The ruling from the U.S. Court of Appeals for the District of Columbia delivered Friday strikes a major blow to the hospital industry which has been fighting HHS over the controversial rule.

The American Hospital Association (AHA) led a lawsuit against HHS arguing it did not have the statutory authority to cut payments to the off-campus, provider-based departments. HHS made the cuts in its annual hospital payments rule and the hospitals argued they were unlawful because the cuts were not budget-neutral, a requirement of the payment rule.

But the appeals court agreed with HHS that it had the authority to make the change in the payment rule because of how the law is structured.

 

 

 

 

Hospitals lose challenge to 2020 site-neutral pay cuts

https://www.beckershospitalreview.com/finance/hospitals-lose-challenge-to-2020-site-neutral-pay-cuts.html?origin=CFOE&utm_source=CFOE&utm_medium=email

Image result for site-neutral pay cuts

A Washington, D.C., federal judge ruled Dec. 16 that the court cannot stop CMS from enacting site-neutral payments for off-campus providers in 2020.

In its final Outpatient Prospective Payment System rule for 2019, CMS made payments for clinic visits site-neutral by reducing the payment rate for evaluation and management services provided at off-campus provider-based departments.

In an attempt to overturn the rule, the American Hospital Association and dozens of hospitals sued CMS, arguing it exceeded its authority when it finalized the cuts in the rule.  

U.S. District Judge Rosemary Collyer sided with the association and other hospitals in September, ruling CMS overstepped its authority when it expanded the site-neutral pay policy. But CMS moved forward with the site-neutral  cuts in its 2020 OPPS rule, slashing off-campus department payments to a rate of 40 percent of the OPPS rate.

The association asked Ms. Collyer to uphold her September decision in an attempt to stop the 2020 payment cuts from taking effect Jan. 1, but ruled Dec. 16 that the court doesn’t have jurisdiction to stop the continuation of the cuts next year.

“As a technical matter, the government correctly argues that the court’s previous order was limited only to the 2019 final rule,” the judge wrote.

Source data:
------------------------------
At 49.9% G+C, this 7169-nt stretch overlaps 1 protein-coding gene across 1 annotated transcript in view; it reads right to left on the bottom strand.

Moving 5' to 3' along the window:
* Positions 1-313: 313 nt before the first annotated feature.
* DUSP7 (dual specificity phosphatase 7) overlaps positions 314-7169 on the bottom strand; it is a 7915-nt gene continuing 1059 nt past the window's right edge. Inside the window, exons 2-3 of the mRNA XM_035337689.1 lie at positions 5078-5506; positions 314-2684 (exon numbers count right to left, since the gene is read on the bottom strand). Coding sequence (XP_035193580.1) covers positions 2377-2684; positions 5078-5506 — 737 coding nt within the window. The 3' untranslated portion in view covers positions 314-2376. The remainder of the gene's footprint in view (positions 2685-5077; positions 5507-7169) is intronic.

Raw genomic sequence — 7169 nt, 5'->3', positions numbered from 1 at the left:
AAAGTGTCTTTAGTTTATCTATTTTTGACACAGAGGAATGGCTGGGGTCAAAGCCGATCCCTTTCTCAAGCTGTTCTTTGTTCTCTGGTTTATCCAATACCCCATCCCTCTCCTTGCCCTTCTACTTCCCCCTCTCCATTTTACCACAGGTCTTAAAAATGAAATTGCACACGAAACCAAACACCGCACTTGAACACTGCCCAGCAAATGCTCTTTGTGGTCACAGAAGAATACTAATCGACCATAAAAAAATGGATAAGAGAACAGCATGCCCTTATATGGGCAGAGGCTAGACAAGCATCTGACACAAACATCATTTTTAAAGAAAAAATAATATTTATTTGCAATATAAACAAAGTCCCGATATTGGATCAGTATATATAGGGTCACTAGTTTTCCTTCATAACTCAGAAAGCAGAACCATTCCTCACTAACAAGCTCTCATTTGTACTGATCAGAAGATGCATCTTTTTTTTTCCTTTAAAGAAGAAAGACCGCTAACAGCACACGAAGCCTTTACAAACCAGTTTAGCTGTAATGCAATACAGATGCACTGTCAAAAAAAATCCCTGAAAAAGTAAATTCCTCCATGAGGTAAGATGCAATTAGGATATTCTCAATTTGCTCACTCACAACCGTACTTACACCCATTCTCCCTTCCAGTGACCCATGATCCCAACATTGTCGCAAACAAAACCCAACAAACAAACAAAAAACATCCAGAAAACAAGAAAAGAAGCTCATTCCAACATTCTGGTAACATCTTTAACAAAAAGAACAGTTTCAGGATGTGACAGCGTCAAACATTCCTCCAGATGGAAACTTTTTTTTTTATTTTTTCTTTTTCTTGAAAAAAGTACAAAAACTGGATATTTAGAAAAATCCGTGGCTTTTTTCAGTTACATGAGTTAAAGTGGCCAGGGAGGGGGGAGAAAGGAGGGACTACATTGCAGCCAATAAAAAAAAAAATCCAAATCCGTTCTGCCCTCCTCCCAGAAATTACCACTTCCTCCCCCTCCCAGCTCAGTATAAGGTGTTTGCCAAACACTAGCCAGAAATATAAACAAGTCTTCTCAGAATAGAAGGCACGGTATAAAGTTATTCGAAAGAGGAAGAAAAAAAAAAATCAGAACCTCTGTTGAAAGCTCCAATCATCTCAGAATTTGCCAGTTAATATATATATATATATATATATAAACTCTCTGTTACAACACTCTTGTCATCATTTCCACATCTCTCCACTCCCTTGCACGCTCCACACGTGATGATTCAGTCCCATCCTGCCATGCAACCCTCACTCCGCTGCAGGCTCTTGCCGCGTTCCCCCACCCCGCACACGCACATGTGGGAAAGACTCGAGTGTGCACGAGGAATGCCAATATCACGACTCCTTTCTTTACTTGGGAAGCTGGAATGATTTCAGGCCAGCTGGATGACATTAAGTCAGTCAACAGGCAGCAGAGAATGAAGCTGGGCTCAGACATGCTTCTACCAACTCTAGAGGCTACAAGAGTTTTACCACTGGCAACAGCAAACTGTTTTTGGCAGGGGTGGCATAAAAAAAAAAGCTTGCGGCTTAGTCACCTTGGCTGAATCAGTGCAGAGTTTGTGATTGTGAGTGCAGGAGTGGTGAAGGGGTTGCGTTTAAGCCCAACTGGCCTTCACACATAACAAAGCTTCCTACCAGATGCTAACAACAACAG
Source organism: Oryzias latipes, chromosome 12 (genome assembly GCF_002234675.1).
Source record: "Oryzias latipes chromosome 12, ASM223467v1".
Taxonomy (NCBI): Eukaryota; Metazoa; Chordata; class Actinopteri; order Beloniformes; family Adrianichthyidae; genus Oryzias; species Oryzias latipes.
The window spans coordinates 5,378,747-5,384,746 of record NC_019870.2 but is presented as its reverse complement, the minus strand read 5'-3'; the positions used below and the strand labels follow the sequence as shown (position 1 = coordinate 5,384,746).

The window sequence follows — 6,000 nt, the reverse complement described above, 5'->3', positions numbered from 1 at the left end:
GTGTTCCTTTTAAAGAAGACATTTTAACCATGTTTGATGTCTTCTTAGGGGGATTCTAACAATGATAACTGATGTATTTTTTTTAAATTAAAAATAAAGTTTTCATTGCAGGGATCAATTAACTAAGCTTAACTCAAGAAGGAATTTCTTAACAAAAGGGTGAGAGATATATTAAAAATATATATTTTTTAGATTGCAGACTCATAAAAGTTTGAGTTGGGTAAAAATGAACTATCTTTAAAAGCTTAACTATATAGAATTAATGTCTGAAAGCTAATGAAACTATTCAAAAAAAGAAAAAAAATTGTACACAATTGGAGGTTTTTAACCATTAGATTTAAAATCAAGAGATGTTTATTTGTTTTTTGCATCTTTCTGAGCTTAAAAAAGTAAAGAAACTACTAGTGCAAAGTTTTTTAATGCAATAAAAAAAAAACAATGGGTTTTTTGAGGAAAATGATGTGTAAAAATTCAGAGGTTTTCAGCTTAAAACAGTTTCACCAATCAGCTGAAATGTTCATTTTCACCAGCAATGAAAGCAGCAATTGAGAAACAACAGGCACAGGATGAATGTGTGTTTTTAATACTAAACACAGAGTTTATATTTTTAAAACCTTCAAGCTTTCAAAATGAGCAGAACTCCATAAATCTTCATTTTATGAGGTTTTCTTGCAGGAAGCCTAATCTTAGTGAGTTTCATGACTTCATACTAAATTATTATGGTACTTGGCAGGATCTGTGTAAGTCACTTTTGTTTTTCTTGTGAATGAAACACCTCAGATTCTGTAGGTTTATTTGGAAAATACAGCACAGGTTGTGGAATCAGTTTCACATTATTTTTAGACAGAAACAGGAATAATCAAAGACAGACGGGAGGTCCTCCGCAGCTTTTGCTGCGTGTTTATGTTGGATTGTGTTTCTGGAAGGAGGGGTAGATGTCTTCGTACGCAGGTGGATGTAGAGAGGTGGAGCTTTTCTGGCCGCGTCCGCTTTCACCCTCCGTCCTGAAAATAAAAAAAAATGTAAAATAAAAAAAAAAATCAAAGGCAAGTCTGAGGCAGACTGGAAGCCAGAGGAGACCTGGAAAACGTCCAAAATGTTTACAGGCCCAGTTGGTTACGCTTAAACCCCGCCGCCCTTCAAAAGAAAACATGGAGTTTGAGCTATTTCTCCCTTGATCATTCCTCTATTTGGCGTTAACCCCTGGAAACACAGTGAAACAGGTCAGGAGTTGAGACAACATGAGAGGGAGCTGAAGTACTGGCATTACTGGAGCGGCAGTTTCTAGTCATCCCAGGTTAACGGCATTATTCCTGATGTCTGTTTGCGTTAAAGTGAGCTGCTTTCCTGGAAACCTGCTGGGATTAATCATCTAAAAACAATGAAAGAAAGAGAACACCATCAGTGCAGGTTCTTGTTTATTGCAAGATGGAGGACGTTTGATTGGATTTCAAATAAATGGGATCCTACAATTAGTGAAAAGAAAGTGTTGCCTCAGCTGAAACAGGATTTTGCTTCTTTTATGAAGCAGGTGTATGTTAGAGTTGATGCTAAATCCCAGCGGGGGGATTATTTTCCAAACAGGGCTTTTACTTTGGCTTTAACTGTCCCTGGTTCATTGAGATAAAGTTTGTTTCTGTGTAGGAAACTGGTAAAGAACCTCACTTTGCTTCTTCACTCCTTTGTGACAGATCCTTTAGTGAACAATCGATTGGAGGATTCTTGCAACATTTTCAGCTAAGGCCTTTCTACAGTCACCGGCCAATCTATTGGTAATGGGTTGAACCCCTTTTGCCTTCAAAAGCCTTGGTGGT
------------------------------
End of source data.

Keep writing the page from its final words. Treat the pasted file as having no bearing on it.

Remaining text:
The court loss for the association representing hospitals comes just days after CMS agreed to repay hospitals that were paid at the reduced rate this year.

“The AHA and other plaintiffs remain confident that the courts will find the 2020 cuts to be illegal, just as they found the 2019 cuts,” Melinda Hatton, the AHA’s general counsel, wrote in a statement to Becker’s Hospital Review.

Access the full ruling here.

 

 

 

 

Hospitals win back $800 million from Medicare

https://www.axios.com/hospitals-medicare-trump-administration-regulation-c7161fba-51b8-421b-b1d6-3e4615dd265c.html

Illustration of a statue of Justice wearing a doctor's coat and a stethoscope

The Trump administration is backtracking on a major policy that cut payments to hospitals while the policy is stuck in the courts.

The big picture: The hospital industry is getting back almost $800 million, and the Trump administration has failed to implement another regulation — one that most experts support, too.

Details: Any hospital that was paid a lower amount for a routine clinic visit in 2019 will automatically be paid the difference from the older, higher amount, the Centers for Medicare & Medicaid Services said in a bulletin on Thursday.

  • CMS wanted to create a level playing field, arguing that hospitals should not be paid more for these standard checkups when they could be done for far less in an independent doctor’s office.